Developers Add Extra Unusable Height to Towers to Spark Global Buzz
A general view of Burj Khalifa (C), the world's tallest tower, and Dubai mall April 12, 2013. Ahmed Jadallah / Reuters
Building the world’s tallest tower guarantees global attention and future tourism dollars, but the truth is that these towers would be average height without their useless toppers.
The United Arab Emirates (UAE) has the “vainest” skyscrapers in the world, a report measuring the extent of spires and other height-boosting additions to the top of buildings said on Thursday.
The Council on Tall Buildings and Urban Habitat (CTBUH) said unusable space at the top of the UAE’s 19 tallest buildings was an average 19 percent of their total height, a measure it called the “vanity height”.
The building with the largest vanity height is the 828-meter Burj Khalifa in Dubai, of which 29 percent or 244 meters is unusable – which would rank on its own as the 11th tallest building in Europe, the CTBUH said.
The top three was completed by the Zifeng Tower in Nanjing, China, and the Bank of America Tower in New York. China and the United States were also second and third respectively for the average figure across all of their tall buildings.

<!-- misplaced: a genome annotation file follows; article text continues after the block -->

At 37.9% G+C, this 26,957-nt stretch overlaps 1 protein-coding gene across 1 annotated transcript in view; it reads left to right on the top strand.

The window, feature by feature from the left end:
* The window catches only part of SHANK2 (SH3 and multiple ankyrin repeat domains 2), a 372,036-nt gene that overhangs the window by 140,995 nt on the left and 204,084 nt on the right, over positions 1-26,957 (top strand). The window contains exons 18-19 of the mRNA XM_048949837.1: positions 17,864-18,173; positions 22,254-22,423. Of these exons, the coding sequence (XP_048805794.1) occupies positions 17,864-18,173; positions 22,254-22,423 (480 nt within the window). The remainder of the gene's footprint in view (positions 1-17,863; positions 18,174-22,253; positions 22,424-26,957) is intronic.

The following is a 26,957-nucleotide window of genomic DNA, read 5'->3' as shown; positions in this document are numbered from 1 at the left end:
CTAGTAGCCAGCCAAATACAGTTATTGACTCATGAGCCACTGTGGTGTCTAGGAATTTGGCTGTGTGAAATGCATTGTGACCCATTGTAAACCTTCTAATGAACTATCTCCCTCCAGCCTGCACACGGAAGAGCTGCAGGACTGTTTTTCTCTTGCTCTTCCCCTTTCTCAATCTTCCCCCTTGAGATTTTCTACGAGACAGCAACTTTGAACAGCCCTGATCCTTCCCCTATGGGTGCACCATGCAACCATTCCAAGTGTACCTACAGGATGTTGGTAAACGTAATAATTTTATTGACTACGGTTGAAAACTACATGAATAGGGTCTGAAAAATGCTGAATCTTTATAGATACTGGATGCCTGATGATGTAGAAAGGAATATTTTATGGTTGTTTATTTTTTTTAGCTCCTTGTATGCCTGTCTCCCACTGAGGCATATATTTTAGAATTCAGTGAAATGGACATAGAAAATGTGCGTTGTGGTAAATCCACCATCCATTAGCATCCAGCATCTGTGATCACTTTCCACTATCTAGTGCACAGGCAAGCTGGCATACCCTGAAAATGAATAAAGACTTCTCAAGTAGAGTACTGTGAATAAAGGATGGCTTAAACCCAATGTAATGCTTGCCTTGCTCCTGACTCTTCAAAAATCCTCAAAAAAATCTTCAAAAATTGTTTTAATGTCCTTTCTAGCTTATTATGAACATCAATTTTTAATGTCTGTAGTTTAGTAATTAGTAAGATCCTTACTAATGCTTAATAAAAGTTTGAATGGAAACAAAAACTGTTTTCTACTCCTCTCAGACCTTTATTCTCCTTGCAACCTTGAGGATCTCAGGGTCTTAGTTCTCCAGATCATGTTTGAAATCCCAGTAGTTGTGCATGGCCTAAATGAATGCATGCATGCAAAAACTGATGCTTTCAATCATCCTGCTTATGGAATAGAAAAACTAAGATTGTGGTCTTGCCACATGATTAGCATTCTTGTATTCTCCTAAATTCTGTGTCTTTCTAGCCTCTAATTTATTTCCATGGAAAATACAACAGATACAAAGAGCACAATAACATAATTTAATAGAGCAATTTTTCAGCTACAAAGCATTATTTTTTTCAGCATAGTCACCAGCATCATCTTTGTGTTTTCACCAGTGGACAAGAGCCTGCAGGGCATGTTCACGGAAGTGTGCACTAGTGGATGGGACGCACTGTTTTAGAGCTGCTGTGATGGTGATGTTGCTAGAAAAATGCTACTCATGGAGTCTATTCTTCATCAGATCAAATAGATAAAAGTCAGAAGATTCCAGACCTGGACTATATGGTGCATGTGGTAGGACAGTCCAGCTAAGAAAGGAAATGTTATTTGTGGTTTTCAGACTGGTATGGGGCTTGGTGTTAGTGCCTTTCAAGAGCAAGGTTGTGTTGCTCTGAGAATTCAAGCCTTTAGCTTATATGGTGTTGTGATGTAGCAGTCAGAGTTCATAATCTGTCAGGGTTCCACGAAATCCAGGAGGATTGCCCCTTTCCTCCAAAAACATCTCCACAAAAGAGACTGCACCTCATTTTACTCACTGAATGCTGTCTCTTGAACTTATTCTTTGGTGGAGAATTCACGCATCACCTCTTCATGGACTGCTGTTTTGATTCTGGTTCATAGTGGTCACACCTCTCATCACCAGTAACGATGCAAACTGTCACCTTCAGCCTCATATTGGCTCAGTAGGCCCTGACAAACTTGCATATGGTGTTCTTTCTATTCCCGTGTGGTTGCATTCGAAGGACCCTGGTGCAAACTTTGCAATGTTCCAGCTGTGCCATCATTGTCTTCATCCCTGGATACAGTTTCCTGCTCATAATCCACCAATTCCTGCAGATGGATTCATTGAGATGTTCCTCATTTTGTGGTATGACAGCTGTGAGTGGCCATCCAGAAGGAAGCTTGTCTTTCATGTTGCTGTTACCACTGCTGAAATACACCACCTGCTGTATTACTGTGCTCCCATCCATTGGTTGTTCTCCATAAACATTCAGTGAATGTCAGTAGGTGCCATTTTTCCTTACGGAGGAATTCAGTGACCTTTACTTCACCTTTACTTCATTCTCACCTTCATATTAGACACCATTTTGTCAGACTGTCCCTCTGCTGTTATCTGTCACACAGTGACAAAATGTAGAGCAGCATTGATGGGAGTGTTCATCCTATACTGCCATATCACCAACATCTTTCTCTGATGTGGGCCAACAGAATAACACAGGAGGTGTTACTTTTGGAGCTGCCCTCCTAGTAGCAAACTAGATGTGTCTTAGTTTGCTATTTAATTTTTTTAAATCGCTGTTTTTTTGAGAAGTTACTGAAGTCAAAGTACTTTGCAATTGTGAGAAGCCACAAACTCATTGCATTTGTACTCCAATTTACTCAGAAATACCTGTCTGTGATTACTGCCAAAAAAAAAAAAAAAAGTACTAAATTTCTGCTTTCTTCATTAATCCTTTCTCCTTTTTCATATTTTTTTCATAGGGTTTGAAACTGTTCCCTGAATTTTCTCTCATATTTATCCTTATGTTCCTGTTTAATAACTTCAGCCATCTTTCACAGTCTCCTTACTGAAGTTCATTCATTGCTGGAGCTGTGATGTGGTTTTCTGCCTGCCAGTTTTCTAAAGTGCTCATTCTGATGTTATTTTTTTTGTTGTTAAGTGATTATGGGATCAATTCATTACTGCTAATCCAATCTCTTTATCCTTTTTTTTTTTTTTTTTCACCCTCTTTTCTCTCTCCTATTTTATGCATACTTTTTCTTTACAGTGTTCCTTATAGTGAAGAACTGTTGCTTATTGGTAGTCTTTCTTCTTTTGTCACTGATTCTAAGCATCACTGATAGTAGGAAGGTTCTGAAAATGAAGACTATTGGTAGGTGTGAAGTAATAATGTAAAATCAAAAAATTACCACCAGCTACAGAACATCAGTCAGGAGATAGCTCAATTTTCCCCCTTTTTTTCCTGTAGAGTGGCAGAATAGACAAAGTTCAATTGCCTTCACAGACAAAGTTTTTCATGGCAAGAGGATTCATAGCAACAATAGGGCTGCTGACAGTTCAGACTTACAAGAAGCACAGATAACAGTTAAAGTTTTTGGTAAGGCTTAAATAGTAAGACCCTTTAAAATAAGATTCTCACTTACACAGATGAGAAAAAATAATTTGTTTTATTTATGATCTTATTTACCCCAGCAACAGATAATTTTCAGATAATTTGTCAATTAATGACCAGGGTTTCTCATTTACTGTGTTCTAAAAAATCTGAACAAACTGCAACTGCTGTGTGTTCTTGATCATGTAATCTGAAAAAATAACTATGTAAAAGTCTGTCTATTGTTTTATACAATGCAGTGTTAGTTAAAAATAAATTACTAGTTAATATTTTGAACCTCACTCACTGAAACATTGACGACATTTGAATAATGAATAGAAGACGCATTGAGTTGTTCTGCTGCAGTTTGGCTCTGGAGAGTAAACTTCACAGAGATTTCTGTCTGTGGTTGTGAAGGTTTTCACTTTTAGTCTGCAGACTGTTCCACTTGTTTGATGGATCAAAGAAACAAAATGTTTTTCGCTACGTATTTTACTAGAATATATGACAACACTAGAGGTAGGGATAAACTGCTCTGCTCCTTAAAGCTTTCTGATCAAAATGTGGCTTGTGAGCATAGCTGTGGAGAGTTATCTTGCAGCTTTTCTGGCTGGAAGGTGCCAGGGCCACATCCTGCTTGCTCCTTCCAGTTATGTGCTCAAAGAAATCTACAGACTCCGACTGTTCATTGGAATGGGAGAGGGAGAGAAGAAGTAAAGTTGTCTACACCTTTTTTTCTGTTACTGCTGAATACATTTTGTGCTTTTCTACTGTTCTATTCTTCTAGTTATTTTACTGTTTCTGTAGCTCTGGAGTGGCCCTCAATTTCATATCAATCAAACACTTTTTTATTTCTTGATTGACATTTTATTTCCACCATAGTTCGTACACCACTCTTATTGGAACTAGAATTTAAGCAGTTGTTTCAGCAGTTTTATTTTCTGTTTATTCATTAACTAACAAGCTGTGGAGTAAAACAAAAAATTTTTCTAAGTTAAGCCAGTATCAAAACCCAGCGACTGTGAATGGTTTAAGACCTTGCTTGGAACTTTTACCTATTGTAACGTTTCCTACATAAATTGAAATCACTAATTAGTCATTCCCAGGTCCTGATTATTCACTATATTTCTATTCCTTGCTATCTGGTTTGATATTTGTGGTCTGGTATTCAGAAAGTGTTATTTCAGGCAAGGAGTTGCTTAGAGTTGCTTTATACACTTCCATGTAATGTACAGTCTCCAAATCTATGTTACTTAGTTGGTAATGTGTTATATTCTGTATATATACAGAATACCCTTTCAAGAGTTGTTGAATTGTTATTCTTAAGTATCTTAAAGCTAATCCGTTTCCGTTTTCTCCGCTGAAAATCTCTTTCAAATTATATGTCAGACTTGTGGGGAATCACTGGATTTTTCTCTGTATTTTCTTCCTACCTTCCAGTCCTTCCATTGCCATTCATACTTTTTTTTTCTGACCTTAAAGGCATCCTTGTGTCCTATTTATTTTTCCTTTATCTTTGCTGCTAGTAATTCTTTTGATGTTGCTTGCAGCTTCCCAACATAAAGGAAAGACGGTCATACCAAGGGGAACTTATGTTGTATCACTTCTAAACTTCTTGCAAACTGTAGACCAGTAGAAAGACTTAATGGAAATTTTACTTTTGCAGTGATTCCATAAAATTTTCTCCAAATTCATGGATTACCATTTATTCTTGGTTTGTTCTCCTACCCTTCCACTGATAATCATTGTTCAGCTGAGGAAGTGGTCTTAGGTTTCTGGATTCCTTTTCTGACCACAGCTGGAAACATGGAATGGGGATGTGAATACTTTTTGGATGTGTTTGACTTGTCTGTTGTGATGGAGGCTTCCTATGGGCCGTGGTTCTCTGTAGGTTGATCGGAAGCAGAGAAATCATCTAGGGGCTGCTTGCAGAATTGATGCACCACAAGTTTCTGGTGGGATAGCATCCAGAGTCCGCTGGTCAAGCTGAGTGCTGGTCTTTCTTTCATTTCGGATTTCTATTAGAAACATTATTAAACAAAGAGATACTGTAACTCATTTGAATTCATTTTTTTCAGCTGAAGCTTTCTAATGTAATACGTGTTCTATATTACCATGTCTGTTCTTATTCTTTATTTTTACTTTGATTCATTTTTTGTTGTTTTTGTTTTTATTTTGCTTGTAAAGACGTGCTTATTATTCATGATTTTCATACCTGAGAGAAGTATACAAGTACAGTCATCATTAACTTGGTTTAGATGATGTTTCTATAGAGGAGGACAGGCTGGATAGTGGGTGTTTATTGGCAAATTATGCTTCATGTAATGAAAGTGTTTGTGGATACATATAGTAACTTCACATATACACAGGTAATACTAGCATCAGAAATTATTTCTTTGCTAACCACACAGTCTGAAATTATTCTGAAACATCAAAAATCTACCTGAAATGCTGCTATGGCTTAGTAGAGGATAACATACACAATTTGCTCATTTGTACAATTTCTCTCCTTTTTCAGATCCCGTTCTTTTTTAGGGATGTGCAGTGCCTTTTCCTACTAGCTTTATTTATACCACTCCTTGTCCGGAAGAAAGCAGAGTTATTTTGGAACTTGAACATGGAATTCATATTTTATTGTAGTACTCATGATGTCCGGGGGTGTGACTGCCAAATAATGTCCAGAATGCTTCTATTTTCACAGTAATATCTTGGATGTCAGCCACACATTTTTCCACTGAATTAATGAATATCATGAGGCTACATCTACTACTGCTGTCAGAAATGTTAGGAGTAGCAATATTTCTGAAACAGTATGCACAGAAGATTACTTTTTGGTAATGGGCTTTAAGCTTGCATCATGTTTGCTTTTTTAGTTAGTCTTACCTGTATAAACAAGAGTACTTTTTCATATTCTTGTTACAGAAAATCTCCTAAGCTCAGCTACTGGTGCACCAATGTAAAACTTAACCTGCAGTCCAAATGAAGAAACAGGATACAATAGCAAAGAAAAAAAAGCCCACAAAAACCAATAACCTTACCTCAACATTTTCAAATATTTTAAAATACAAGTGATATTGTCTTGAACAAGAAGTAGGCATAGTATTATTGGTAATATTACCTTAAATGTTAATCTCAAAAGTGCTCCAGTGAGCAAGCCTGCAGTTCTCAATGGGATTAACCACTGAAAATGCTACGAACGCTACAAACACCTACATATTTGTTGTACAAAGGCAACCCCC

Developers typically get higher rents on upper floors, but in developing economies where land and labor is cheaper they can more readily use tall buildings to spark nearby development and make wider schemes viable, said Steve Watts, a tall buildings expert at construction consultancy Alinea.
“You can have towers that are loss-leaders but catalysts for regeneration and iconic structures can sway decision-makers,” he said.
Despite the trend being less prevalent in more expensive markets, London’s Shard skyscraper, which was bankrolled by the state of Qatar, has a vanity measure of 20 percent, CTBUH said.
“There can also be an ego element with these things with developers wanting to go higher than each other,” Watts said.
The world’s tallest tower is set to become the one-kilometer Kingdom Tower in Jeddah, Saudi Arabia, which will surpass the Burj Khalifa if it opens as planned in 2017.
The tower is expected to cost around 4.6 billion Saudi riyals ($1.2 billion) and will form part of a hotel, retail and residential project as the oil-rich country seeks to improve its infrastructure and meet its massive housing needs.
Editing by David Holmes.
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